A common unrealistic expectation is that progress is continually forward.

In actuality, progress is more likely two steps forward and one step backward — or even more steps backward and fewer forward.

The truth? Nobody just gets healthier and happier without some setbacks.

2. Embrace self-compassion, self-care, and attunement.

Treat yourself as kindly as you do/would your closest friend. When you become your own best friend,

you foster healing and personal growth.

When you ask a lot of yourself, you need to give a lot to yourself.

The reality is that emotional healing takes time and energy. To maintain momentum, pay attention to

feelings and sensations in your body (e.g. tight muscles, headaches, a queasy stomach). The physical

sensations are your body’s way of communicating what it needs.

Without self-compassion, you’re your own harshest critic. Self-criticism only emphasizes past wounds

instead of healing them.

Self-compassion is neither “poor me” nor pity. It’s a way to turn acceptance and love inward.

“Alex” is an example of someone who used self-compassion to guide him. After a traumatic event, his self-esteem deteriorated and self-doubt intensified.

Eventually Alex decided to experiment with some self-compassion and treat himself with kindness and understanding. Whenever self-criticism reared its ugly head, Alex countered it. He self-compassionately reframed distortions and re-engaged in hobbies he enjoyed.

Gradually, wounds began to heal, and Alex’s self-confidence improved.

3. Seek support and connection.

When healing from past wounds, surrounding yourself with supportive people helps. We thrive when we feel like we belong.

Healing typically doesn’t occur in isolation.

Consider reaching out to friends, family, or even a professional. Sharing struggles and victories will help you feel understood and less alone.

Is it worth the effort? Absolutely!

Connection and support provide emotional safety.

Without support, you’ll navigate in isolation and increase the probability of overwhelm. Bottling up feelings long-term ultimately backfires.

“Mike” is an example of someone who didn’t think healing was likely. 

After a heartbreaking betrayal, Mike decided to tough it out alone.

He figured he’d heal by suppressing emotions. He distanced himself from friends and family and refused help.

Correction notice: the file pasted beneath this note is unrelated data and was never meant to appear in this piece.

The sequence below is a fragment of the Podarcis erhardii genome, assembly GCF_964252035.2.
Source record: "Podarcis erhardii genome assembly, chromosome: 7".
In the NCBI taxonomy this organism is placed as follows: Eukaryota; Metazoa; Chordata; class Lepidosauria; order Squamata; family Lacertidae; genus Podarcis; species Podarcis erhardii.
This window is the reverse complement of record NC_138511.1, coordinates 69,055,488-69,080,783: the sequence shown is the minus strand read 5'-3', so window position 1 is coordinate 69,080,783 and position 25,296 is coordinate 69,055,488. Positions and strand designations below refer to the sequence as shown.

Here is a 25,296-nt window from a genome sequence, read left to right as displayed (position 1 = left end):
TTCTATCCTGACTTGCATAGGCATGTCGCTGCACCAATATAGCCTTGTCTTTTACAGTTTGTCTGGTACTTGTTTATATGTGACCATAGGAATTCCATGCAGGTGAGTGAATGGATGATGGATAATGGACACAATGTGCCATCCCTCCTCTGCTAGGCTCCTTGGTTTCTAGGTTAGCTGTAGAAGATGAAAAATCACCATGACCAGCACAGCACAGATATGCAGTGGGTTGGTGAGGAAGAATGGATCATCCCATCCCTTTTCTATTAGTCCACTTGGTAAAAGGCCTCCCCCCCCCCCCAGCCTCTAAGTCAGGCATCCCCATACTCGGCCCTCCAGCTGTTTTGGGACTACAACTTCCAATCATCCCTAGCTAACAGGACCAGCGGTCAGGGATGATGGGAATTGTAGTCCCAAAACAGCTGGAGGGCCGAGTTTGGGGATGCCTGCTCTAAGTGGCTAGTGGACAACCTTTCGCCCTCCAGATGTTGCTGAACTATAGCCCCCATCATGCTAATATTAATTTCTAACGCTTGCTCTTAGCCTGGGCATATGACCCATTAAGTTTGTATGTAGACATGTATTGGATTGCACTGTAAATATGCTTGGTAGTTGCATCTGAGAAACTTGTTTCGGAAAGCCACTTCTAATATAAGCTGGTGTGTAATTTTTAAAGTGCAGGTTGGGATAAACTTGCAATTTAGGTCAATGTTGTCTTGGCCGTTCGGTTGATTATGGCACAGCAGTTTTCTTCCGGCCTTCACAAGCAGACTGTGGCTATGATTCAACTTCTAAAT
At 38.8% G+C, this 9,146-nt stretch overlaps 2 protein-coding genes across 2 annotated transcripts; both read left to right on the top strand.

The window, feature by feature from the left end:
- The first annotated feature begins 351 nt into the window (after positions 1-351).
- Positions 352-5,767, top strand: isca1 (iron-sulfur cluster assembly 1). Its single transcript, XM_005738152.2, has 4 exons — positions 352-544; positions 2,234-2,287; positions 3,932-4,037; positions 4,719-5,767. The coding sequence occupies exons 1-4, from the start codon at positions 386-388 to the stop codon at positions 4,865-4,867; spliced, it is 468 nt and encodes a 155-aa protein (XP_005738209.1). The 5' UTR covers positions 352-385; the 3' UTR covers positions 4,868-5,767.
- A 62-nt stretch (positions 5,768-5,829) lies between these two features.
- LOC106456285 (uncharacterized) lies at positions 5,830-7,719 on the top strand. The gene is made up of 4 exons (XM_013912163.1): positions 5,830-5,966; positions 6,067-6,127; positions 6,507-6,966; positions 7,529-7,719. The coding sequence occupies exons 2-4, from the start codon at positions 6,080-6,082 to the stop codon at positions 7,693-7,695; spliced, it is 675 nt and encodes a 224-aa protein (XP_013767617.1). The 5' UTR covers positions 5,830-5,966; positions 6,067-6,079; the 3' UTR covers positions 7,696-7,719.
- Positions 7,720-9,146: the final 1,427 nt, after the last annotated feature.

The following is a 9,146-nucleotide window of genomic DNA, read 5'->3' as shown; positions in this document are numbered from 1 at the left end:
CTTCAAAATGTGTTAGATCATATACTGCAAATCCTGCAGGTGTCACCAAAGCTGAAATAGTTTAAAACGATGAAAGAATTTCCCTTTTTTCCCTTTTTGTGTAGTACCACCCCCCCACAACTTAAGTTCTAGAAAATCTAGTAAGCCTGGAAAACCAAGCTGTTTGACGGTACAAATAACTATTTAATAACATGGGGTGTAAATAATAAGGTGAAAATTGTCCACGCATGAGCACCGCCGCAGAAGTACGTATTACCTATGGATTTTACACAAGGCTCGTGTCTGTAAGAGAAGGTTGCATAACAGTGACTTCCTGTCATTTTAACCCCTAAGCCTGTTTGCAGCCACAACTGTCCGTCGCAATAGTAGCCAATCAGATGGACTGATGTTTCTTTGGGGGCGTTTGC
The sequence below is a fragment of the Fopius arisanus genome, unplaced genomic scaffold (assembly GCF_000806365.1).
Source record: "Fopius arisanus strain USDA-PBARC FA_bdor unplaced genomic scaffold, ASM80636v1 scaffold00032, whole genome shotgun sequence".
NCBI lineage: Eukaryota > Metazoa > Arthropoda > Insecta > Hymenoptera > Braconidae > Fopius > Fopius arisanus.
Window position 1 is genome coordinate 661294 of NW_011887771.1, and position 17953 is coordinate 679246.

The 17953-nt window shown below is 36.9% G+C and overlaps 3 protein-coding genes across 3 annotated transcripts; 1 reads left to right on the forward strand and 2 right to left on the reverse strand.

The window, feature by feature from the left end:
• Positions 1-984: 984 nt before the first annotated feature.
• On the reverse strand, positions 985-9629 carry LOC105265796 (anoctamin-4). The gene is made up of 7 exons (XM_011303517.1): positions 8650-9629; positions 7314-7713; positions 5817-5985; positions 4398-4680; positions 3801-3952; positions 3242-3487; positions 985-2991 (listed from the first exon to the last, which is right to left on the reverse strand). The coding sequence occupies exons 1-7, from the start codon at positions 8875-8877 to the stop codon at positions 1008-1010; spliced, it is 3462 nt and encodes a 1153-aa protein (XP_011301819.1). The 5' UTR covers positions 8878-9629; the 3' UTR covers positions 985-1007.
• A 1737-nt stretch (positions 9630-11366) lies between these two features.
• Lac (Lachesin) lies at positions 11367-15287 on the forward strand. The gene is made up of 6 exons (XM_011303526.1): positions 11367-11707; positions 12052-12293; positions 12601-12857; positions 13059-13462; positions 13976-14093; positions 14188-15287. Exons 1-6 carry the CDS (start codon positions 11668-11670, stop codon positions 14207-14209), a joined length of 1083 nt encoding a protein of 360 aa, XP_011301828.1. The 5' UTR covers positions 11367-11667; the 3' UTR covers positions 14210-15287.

The pain festered. Mike had trouble trusting others.

He built a wall around himself, drank a lot of alcohol, and interacted superficially with others. He realized he had to find a different approach to address his pain.

Mike began speaking with his cousin, who had been through painful breakups and used alcohol to numb his pain.

Although Mike’s life didn’t become rainbows and butterflies, he began to reach out to friends and even joined a running club to meet new people.

4. Be open to your feelings about the past.

You may be tempted to avoid feelings related to your old wounds.

But, feelings stick around and take up space. At some point they inevitably burst into consciousness.

This is why therapists talk about the importance of feeling your feelings. “You have to feel it to heal it,” as the saying goes.

The only way feelings can become part of the past rather than the present is by feeling them and then giving them space.

This may mean sitting quietly and allowing feelings to surface, naming them, and curiously exploring what they’re about. I call that the “name, claim, and frame” approach.

Healing from past wounds can be like riding a rollercoaster with lots of twists and turns, ups and downs.

Ignoring past wounds is more like getting stuck on a rollercoaster.


And there is no healing in stagnation.  

Life is filled with joys and challenges. 

Emotional wounds from past experiences are common. They may result from childhood, recent events, or the loss of a loved one. They may manifest as a failed career or job difficulties. 

Regardless of their origin, wounds can scar and impact mental and physical well-being.

Life is also filled with possibility, opportunity, and hope. 

Look for and you will more likely find guidance, tools, and coping mechanisms to meet your own needs. 

Add  time, patience, and self-compassion, and you’re well on your way to healing past wounds.